5 Guidelines to Conflict Resolution

How do you resolve conflict?
How do you resolve conflict within your staff and your church? (iStock photo )

Conflict is no stranger within the local church. Different opinions, diverse perspectives and opposing priorities can cause your best leaders and staff to experience conflict with each other. This is normal and virtually unavoidable among leaders. Leaders cause motion and motion causes friction!

The goal is not to practice avoiding conflict, instead we all need to become good at resolving conflict.

In order to be good at conflict resolution, the first step is to know the primary internal causes. When we understand what causes conflict, we can begin to recognize and deal with it before it gets the best of us.

7 Primary Internal Causes of Conflict

1. Immaturity

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2. Self-centeredness

3. Insecurity

4. Pride

5. Controlling nature

6. Fear (Fear of loneliness, rejection, abandonment, being manipulated and so forth)

7. Broken trust

The bottom line is that conflict emerges when we don't get what we want.

"Where do wars and fights among you come from? Do they not come from your lusts that war in your body? You lust and do not have, so you kill. You desire to have and cannot obtain. You fight and war. Yet you do not have, because you do not ask" (James 4:1-2, MEV).

We all wrestle with some of these internal causes that lead to the more visible expressions of conflict.

7 Primary External Causes of Team Conflict

1. Unhealthy culture

2. Unclear or misaligned vision

3. Lack of communication

4. Unclear expectations

5. Territorial attitudes

6. Unhealthy competition

7. Ineffective systems and processes

5 Guidelines to Conflict Resolution

1. Give the benefit of the doubt. My personal frame of reference is that our staff is made up of really smart people who are committed to the vision and work hard to do the right thing. So when something seems odd, my first reaction is to assume the best. When I choose to give the benefit of the doubt and seek to understand, it's amazing how quickly conflict dissipates.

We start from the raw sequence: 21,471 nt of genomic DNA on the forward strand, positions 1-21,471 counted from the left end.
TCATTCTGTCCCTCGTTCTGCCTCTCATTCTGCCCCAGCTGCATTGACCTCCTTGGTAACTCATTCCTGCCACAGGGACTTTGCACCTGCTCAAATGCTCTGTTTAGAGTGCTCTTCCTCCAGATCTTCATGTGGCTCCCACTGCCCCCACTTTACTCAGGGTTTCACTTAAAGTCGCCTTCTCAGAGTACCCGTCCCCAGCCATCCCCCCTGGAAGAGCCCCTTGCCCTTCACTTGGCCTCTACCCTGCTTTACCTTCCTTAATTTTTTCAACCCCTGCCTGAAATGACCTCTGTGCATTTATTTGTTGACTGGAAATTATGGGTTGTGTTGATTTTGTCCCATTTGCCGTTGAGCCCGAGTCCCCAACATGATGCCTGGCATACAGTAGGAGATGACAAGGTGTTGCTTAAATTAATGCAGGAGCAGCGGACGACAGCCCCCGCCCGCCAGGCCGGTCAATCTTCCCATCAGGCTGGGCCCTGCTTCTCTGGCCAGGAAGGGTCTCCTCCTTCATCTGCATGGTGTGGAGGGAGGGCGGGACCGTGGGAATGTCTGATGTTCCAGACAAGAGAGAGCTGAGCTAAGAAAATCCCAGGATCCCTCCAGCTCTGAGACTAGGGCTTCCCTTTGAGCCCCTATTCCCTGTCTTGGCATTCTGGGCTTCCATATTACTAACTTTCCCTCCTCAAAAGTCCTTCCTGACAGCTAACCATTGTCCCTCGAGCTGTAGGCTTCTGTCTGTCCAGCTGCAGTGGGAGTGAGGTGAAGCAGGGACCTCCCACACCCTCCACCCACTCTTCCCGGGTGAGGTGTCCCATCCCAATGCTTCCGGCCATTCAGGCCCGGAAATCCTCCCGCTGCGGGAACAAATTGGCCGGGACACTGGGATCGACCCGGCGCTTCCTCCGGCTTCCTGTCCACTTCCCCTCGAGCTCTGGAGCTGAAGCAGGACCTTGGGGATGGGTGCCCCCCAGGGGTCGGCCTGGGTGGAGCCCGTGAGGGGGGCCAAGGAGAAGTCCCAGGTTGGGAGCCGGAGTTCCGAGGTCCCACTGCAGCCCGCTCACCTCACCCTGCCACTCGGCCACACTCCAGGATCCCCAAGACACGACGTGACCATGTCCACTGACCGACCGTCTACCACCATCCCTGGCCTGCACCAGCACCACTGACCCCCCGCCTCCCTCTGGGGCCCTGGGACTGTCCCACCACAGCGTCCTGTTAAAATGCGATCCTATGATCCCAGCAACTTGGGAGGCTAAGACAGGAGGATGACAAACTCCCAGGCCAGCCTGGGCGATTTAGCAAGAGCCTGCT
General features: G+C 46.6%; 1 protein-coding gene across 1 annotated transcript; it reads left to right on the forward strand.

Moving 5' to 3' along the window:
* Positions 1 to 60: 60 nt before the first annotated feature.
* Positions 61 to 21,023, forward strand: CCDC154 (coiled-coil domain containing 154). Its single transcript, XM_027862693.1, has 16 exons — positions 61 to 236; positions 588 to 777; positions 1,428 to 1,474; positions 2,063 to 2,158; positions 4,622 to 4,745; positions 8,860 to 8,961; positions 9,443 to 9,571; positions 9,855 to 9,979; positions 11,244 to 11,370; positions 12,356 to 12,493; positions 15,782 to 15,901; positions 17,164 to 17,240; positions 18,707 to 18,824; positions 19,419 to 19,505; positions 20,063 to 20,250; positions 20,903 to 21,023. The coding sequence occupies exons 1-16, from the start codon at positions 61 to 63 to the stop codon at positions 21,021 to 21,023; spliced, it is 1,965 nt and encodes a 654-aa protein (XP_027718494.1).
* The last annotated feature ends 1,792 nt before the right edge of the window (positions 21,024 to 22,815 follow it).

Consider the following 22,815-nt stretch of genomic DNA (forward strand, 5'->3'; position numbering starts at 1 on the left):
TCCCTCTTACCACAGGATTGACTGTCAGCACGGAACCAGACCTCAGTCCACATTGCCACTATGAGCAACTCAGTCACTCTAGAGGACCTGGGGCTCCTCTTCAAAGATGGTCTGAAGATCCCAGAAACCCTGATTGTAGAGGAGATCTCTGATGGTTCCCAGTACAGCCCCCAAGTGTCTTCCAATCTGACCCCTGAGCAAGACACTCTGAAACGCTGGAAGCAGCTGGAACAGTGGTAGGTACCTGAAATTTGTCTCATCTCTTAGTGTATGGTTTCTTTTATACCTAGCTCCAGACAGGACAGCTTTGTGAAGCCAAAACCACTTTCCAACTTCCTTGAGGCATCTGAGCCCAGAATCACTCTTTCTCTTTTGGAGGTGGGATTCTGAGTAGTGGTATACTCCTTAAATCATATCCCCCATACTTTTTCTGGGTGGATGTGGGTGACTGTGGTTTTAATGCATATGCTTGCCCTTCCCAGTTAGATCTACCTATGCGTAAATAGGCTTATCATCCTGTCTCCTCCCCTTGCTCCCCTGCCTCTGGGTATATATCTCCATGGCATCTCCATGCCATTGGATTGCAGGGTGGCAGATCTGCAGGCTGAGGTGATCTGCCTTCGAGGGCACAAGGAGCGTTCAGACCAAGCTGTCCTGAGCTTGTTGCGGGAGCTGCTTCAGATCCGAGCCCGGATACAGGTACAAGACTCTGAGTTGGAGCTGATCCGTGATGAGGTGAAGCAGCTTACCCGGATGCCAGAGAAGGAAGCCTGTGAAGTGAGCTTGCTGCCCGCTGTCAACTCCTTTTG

2. Extend trust. Your teammates need to earn your respect, but it's important that you give them trust up front. If and when they violate that trust, that's a different story, but until then, operate in an environment of mutual trust.

3. Get the issue out on the table. Don't hold back. Polite harmony never advances the vision or accomplishes meaningful success. If there is a problem, get it on the table. Be candid, speak truth, but do so with kindness and honor. Seek to understand, listen carefully and find common ground within the vision.

4. Set your agenda aside. James 4:2 is a truth we can't escape. We get upset when we don't get what we want. Maybe it's a bigger budget, or more staff, or greater recognition ... and the list goes on. The devil loves it when we fight like that. However, when we rise above our own agenda, personal ambition, and seek the best for others and the church overall, everyone wins!

5. Forgive and move on. It doesn't always work out happily-ever-after. Sometimes people are hurt and it takes time to heal. Forgiveness is a critical part of any healthy staff. It may take time and God's peace to help you through the process. But in the end, restoration needs to be realized so that you may continue to model the kind of relationships that honor God.

Dan Reiland is the executive pastor at 12Stone Church in Lawrenceville, Georgia. He previously partnered with John Maxwell for 20 years, first as executive pastor at Skyline Wesleyan Church in San Diego, then as vice president of leadership and church development at INJOY.

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